Ghalibaf continued this expansion of green public space, introducing large new public parks, museum complexes, and sporting areas. He also oversaw a reduction in pollution in the capital, which soared following the implementation of expansive US sanctions in 2010, which crippled Iran’s economy, led to medicine shortages, and banned Iran’s imports of refined gasoline leading directly to a toxic pollution crisis. Under Ghalibaf, policies were introduced like congestion pricing that limited car usage in the city center, a bikesharing program, and billboards that indicate daily pollution levels to alert residents. During this time, Iran became a global leader in cleaner natural gas fuel. Instead of discussing these policies, Wainwright cites a fatwa by Iran’s supreme leader telling Iranians not to drive in heavy pollution. By focusing on a fatwa, Wainwright reinforces the tired and cliched idea that Iranian governance is based on religious diktat – and not the variety of municipal policies that Wainwright overlooks.
One of the most successful projects in Tehran over the past 20 years is its subway system, the largest in the Middle East. With 173 kilometers of track and 4-5 million riders per day, Tehran’s subway is among the world’s busiest. Subways are clean, well maintained, and cheap – about a few cents a ticket – because they’re government subsidized. Stations are graced by public art and shopping arcades, and they provide countless jobs for salespeople who hawk everything from pens to bras to books in subway cars.
Where the subway doesn’t reach, Bus Rapid Transit (BRT) lines go. BRT are dedicated lanes allowing buses – and commuters who opt for public transit over cars – to speed through traffic. Much cheaper than subways, they allow the city to build far more at less cost. With around 2 million daily riders, the BRT has transformed accessibility in Tehran. And efforts continue: expanding public transportation and improving accessibility across the city was a major issue in Tehran’s recent municipal elections.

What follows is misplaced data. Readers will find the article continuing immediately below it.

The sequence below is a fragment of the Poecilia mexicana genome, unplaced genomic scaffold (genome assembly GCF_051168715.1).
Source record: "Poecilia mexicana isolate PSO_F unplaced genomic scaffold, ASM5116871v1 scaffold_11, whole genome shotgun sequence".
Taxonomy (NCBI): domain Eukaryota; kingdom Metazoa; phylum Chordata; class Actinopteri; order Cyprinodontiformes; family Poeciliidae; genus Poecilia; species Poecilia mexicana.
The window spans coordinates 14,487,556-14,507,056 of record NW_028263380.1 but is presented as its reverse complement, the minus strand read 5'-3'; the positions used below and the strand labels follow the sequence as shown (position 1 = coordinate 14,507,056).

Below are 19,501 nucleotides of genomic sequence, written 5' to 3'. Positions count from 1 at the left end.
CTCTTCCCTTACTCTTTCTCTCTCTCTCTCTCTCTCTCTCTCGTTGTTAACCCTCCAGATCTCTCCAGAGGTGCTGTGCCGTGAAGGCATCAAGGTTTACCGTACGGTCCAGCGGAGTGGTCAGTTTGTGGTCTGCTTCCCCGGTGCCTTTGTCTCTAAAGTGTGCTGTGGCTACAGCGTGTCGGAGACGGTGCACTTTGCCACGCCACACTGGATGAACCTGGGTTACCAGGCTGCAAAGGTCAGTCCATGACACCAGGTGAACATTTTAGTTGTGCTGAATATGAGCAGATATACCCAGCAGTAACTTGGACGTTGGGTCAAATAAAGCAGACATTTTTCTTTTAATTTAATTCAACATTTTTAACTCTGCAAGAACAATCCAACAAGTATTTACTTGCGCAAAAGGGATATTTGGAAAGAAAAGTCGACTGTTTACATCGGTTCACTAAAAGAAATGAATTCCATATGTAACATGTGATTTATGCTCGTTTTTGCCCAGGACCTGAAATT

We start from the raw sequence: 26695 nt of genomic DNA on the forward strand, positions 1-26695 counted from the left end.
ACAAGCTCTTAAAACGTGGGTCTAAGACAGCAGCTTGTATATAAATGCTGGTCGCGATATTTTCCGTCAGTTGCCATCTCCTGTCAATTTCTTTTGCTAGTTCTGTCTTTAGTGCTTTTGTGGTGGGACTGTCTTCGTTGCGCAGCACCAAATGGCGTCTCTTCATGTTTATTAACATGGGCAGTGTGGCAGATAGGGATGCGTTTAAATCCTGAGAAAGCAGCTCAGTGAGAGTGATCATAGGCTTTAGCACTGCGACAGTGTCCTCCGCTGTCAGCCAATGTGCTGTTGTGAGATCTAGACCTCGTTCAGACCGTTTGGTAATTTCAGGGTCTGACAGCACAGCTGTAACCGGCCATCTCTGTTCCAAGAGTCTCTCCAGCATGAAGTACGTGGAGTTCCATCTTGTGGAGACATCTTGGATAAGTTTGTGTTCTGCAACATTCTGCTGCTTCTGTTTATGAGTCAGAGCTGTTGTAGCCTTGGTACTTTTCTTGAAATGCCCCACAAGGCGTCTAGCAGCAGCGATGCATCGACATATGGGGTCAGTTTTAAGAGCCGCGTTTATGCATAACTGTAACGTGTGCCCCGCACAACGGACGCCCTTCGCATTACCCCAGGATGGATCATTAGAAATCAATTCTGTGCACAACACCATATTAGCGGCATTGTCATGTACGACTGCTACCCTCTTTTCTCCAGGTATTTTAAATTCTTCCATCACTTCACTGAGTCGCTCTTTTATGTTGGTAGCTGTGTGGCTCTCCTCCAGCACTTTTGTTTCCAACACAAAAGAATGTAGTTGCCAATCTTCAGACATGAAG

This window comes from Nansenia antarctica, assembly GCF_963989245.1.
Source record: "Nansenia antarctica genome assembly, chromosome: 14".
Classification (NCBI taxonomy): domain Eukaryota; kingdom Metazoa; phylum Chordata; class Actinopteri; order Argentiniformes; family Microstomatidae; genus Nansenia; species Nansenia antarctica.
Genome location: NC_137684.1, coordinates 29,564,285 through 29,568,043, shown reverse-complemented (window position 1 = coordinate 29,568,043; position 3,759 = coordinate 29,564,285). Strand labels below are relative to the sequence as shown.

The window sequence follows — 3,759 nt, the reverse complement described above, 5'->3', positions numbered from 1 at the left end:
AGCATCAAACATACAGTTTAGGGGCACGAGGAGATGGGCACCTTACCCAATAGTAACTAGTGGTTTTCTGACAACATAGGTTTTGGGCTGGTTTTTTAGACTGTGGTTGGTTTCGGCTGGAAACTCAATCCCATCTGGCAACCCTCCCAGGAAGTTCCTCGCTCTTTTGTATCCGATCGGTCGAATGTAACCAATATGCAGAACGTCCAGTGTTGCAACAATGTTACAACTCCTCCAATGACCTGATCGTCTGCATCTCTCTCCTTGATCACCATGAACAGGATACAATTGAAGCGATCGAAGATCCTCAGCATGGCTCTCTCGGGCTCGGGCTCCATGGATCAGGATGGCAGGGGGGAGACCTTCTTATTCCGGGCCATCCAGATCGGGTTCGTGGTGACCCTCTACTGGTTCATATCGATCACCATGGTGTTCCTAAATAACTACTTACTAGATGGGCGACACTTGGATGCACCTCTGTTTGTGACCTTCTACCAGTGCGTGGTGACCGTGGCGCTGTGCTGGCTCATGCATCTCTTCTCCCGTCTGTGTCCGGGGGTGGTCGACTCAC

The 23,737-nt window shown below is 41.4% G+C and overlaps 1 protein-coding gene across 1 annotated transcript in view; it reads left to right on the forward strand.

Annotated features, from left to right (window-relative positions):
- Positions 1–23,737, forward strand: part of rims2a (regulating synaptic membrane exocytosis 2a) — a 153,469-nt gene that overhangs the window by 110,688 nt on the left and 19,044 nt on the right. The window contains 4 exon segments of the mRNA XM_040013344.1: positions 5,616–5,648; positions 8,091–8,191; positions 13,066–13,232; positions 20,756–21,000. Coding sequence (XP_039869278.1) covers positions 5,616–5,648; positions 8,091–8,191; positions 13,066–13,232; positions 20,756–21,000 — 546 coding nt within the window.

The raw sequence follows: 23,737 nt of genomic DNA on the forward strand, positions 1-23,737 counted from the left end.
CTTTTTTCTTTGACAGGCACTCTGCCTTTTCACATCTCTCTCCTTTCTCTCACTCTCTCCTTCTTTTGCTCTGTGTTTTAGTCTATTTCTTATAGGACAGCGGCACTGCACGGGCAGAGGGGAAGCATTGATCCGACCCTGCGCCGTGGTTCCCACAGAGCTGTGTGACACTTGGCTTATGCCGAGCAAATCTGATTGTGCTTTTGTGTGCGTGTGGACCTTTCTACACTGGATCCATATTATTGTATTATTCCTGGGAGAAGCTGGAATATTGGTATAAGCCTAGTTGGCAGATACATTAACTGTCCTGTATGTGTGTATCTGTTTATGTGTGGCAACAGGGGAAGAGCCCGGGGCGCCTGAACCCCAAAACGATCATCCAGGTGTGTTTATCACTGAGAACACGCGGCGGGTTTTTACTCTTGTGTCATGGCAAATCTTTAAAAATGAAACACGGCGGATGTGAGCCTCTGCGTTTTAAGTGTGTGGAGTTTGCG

Toward a more livable and artistic city
Wainwright begins his piece by discussing dor-dor, an expression that refers to when young Iranians cruise around in cars at night, flirting with people in passing cars, and handing out their numbers. This is followed by several paragraphs about the morality police, whose main job is to uphold “public morals,” particularly regarding women’s clothing. As Wainwright notes, the last few years has seen a relaxing in such restrictions: the president has openly criticized the morality police and Tehran’s chief police has suggested that those breaking clothing codes will no longer face arrest. But the morality police remains a major problem, and there have been many cases of citizens resisting arrest.